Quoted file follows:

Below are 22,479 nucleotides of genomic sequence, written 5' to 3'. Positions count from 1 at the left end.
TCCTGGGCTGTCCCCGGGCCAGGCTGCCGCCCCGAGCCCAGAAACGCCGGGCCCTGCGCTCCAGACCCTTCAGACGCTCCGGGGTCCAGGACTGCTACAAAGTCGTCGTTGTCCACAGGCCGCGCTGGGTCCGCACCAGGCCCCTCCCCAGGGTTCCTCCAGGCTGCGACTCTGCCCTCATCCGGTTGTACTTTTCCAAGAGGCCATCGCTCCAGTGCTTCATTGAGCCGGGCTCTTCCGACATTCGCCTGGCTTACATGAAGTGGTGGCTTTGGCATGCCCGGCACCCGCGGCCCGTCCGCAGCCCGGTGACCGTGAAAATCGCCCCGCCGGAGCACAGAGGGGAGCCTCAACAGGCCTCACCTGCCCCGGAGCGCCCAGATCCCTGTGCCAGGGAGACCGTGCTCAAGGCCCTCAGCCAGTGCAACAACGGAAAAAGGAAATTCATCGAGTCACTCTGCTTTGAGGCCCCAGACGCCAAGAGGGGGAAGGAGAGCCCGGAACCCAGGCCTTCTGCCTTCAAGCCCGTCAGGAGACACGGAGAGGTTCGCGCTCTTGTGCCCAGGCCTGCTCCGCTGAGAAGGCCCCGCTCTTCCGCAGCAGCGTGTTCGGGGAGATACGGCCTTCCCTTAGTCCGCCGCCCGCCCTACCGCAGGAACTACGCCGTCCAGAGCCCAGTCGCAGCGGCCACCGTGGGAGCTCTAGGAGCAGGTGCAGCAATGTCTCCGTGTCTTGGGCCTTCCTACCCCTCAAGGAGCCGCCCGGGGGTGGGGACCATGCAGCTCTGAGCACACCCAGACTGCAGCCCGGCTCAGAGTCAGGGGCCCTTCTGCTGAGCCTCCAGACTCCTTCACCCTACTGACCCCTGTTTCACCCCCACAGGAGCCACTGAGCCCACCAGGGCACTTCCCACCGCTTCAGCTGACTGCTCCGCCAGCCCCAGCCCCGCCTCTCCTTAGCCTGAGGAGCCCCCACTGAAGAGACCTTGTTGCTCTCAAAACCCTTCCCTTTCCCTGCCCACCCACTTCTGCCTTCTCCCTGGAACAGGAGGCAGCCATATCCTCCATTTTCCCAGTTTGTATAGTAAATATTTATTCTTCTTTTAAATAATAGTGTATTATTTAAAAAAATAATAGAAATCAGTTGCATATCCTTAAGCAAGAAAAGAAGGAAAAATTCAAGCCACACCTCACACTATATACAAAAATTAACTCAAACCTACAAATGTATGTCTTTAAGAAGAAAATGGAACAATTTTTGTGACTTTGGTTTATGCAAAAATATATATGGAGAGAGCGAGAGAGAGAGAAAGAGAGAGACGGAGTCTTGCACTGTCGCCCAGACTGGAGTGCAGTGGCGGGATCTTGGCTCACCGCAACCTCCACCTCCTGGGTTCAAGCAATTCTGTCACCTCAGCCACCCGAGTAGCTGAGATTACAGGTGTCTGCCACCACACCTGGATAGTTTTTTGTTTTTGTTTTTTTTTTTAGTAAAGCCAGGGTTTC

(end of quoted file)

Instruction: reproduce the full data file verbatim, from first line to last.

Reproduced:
Below are 22,479 nucleotides of genomic sequence, written 5' to 3'. Positions count from 1 at the left end.
TCCTGGGCTGTCCCCGGGCCAGGCTGCCGCCCCGAGCCCAGAAACGCCGGGCCCTGCGCTCCAGACCCTTCAGACGCTCCGGGGTCCAGGACTGCTACAAAGTCGTCGTTGTCCACAGGCCGCGCTGGGTCCGCACCAGGCCCCTCCCCAGGGTTCCTCCAGGCTGCGACTCTGCCCTCATCCGGTTGTACTTTTCCAAGAGGCCATCGCTCCAGTGCTTCATTGAGCCGGGCTCTTCCGACATTCGCCTGGCTTACATGAAGTGGTGGCTTTGGCATGCCCGGCACCCGCGGCCCGTCCGCAGCCCGGTGACCGTGAAAATCGCCCCGCCGGAGCACAGAGGGGAGCCTCAACAGGCCTCACCTGCCCCGGAGCGCCCAGATCCCTGTGCCAGGGAGACCGTGCTCAAGGCCCTCAGCCAGTGCAACAACGGAAAAAGGAAATTCATCGAGTCACTCTGCTTTGAGGCCCCAGACGCCAAGAGGGGGAAGGAGAGCCCGGAACCCAGGCCTTCTGCCTTCAAGCCCGTCAGGAGACACGGAGAGGTTCGCGCTCTTGTGCCCAGGCCTGCTCCGCTGAGAAGGCCCCGCTCTTCCGCAGCAGCGTGTTCGGGGAGATACGGCCTTCCCTTAGTCCGCCGCCCGCCCTACCGCAGGAACTACGCCGTCCAGAGCCCAGTCGCAGCGGCCACCGTGGGAGCTCTAGGAGCAGGTGCAGCAATGTCTCCGTGTCTTGGGCCTTCCTACCCCTCAAGGAGCCGCCCGGGGGTGGGGACCATGCAGCTCTGAGCACACCCAGACTGCAGCCCGGCTCAGAGTCAGGGGCCCTTCTGCTGAGCCTCCAGACTCCTTCACCCTACTGACCCCTGTTTCACCCCCACAGGAGCCACTGAGCCCACCAGGGCACTTCCCACCGCTTCAGCTGACTGCTCCGCCAGCCCCAGCCCCGCCTCTCCTTAGCCTGAGGAGCCCCCACTGAAGAGACCTTGTTGCTCTCAAAACCCTTCCCTTTCCCTGCCCACCCACTTCTGCCTTCTCCCTGGAACAGGAGGCAGCCATATCCTCCATTTTCCCAGTTTGTATAGTAAATATTTATTCTTCTTTTAAATAATAGTGTATTATTTAAAAAAATAATAGAAATCAGTTGCATATCCTTAAGCAAGAAAAGAAGGAAAAATTCAAGCCACACCTCACACTATATACAAAAATTAACTCAAACCTACAAATGTATGTCTTTAAGAAGAAAATGGAACAATTTTTGTGACTTTGGTTTATGCAAAAATATATATGGAGAGAGCGAGAGAGAGAGAAAGAGAGAGACGGAGTCTTGCACTGTCGCCCAGACTGGAGTGCAGTGGCGGGATCTTGGCTCACCGCAACCTCCACCTCCTGGGTTCAAGCAATTCTGTCACCTCAGCCACCCGAGTAGCTGAGATTACAGGTGTCTGCCACCACACCTGGATAGTTTTTTGTTTTTGTTTTTTTTTTTAGTAAAGCCAGGGTTTC